South West Coast Path National Trail – www.southwestcoastpath.com – has been voted the best British walking route by Walk magazine for the second time in a row and the timing couldn’t be more apt. In the past months, the UK has suffered some of the most severe weather ever to hit these shores and the South West has taken the biggest battering.
Those images of wild storms sweeping the south-west earlier this year were a reminder that you don’t need to be on exposed mountain tops to need the benefit of a top performing layered clothing system that offers comfort, protection and flexibility. Combining a good thermal baselayer, such as a Sub Zero Factor 1 Plus, with an insulating mid layer and an outer for weather protection is the answer; not forgetting a hat and gloves.
What the award and the weather have highlighted is just how well-managed the coastline is for walkers. Mark Owen, the National Trail Officer for the South West Coast Path, said,
“The storms have put enormous pressure on those that maintain the Coast Path on a day to day basis with the Highways Agencies and National Trust coastal rangers out in force trying to keep the Coast Path accessible wherever possible – and they’re doing a fantastic job!”
“Relatively few areas have had to close and where there are problems that can’t be solved immediately, due to a landslide or unstable cliffs, short diversions have been put in place to re-route walkers along an alternative public right of way. While walkers need to take care when walking along the more rural routes that are harder to reach and may take longer to repair, the majority is still safe, especially in the more urban areas.”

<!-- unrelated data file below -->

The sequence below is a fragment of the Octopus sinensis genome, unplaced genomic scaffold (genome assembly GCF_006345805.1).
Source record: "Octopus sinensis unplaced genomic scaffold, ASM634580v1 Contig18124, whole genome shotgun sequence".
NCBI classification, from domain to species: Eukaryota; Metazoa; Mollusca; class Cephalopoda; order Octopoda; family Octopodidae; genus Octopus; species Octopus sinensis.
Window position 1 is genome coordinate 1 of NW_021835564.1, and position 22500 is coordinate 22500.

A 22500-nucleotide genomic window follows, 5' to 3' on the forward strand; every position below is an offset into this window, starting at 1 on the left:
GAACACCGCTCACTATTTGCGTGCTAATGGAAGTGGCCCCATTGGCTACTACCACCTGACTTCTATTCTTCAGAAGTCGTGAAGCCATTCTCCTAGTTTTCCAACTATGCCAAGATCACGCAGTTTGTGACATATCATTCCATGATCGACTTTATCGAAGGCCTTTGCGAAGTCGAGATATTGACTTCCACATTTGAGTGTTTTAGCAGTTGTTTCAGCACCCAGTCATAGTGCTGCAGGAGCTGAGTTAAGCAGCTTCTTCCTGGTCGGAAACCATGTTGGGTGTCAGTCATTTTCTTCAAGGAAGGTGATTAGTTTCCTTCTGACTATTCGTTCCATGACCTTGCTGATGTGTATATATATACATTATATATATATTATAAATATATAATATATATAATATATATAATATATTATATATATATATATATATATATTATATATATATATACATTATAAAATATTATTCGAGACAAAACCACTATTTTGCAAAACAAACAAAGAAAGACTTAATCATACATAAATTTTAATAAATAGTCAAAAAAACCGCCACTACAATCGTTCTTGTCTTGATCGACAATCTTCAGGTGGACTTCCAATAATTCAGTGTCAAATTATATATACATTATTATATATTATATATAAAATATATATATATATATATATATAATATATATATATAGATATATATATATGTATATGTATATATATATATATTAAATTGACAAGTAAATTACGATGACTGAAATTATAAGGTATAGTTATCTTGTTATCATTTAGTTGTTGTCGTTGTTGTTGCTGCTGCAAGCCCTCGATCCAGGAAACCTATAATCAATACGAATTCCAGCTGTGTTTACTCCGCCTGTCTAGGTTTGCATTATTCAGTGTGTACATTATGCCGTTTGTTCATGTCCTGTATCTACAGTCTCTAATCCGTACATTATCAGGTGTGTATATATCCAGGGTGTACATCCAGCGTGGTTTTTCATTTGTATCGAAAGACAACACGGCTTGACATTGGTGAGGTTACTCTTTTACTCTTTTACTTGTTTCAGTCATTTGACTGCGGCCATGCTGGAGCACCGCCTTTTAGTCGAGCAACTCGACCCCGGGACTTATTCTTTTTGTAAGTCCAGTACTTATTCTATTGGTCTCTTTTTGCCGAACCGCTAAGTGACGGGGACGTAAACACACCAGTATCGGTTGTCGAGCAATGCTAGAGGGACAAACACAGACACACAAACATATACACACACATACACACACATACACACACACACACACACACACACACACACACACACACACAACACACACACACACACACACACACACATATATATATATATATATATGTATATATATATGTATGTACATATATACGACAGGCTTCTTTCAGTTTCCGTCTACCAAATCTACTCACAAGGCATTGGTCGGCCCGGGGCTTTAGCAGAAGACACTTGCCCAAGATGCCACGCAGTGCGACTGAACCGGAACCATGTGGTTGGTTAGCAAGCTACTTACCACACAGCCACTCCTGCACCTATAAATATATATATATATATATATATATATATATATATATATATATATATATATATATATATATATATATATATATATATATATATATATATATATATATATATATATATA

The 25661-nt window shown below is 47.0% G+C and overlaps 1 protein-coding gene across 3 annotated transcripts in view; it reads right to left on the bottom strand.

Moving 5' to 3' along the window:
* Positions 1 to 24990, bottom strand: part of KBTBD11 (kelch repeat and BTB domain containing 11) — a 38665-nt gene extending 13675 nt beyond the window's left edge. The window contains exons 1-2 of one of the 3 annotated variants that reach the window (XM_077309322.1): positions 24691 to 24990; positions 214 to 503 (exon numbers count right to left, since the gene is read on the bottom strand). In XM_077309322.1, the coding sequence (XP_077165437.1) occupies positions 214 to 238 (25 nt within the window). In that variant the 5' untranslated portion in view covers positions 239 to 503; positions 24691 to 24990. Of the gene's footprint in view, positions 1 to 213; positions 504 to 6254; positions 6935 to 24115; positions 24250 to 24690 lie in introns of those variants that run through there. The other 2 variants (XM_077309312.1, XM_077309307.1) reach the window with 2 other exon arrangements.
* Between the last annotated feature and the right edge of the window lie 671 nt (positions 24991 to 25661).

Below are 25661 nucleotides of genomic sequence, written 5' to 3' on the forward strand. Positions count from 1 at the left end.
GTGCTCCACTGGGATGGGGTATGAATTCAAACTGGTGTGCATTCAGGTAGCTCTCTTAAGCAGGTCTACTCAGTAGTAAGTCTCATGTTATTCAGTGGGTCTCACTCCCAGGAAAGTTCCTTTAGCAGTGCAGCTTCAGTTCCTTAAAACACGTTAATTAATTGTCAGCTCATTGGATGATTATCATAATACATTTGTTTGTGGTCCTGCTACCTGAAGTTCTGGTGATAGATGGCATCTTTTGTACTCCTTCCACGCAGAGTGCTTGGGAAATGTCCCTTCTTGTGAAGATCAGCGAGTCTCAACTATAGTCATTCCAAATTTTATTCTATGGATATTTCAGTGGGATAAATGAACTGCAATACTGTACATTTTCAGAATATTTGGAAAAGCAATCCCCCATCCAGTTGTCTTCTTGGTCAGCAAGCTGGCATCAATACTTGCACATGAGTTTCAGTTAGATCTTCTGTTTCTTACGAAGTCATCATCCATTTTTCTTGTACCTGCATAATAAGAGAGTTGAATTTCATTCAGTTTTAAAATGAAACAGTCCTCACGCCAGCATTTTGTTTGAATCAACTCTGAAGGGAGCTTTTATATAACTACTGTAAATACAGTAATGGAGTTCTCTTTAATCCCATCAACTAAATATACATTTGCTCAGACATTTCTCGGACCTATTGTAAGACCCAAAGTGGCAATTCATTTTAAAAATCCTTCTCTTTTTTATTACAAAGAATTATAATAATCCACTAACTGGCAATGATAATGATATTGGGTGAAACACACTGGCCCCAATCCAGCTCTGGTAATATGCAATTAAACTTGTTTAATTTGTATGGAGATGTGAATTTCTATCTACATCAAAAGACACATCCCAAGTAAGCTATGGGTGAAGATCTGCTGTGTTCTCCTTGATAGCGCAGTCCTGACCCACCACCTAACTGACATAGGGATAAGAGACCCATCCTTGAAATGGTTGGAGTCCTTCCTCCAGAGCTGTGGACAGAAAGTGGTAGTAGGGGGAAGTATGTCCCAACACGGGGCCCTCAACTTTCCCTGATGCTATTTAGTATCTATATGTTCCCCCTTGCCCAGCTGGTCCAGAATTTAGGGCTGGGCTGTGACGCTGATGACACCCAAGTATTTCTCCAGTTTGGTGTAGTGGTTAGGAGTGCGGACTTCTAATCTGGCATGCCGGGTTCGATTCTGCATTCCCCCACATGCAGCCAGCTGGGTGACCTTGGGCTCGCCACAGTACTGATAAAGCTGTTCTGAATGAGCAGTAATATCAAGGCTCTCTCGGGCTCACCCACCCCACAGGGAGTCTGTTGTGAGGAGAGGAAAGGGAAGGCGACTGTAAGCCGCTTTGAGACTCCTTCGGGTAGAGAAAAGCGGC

The award was voted for by readers of the magazine, published by the Ramblers’ Association, and the editor Dominic Bates agrees that it was a well-deserved win, “With management of national trails now devolved to local trail partnerships and cutbacks beginning to bite, the organisations behind the South West Coast Path have been hugely successful at raising money through public and private funds to invest in improvement projects along the route. It’s proof positive of the public’s appetite for coastal walking and will be grist to the mill for our continuing campaign to get the England Coast Path completed.”
If you’re planning to walk more than a couple of miles along the SWCP, then it pays to be prepared. Whilst not an expedition, the ups and downs of the route plus its remote sections mean that you should be packing your rucksack carefully. A map and guidebook are useful for reasons beyond navigation – transport, food, drink, local interest, for instance. When wet, walking on sections of the path can be demanding so decent footwear is important, particularly socks – pack a spare pair.
Though well populated with pubs and cafes, carrying some food and drink is a sensible precaution. Anyway, you may prefer to avoid the hurly burly on a quiet headland. A first aid kit for tackling scrapes and blisters plus sunscreen (sea breezes can disguise the power of the sun). The sea-breeze can easily mask the strength of the sun, and if the weather is bright and you don’t want to end up pink and sore at the end of the day, don’t forget to slap on some sun screen.
Photo credit: Richard Taylor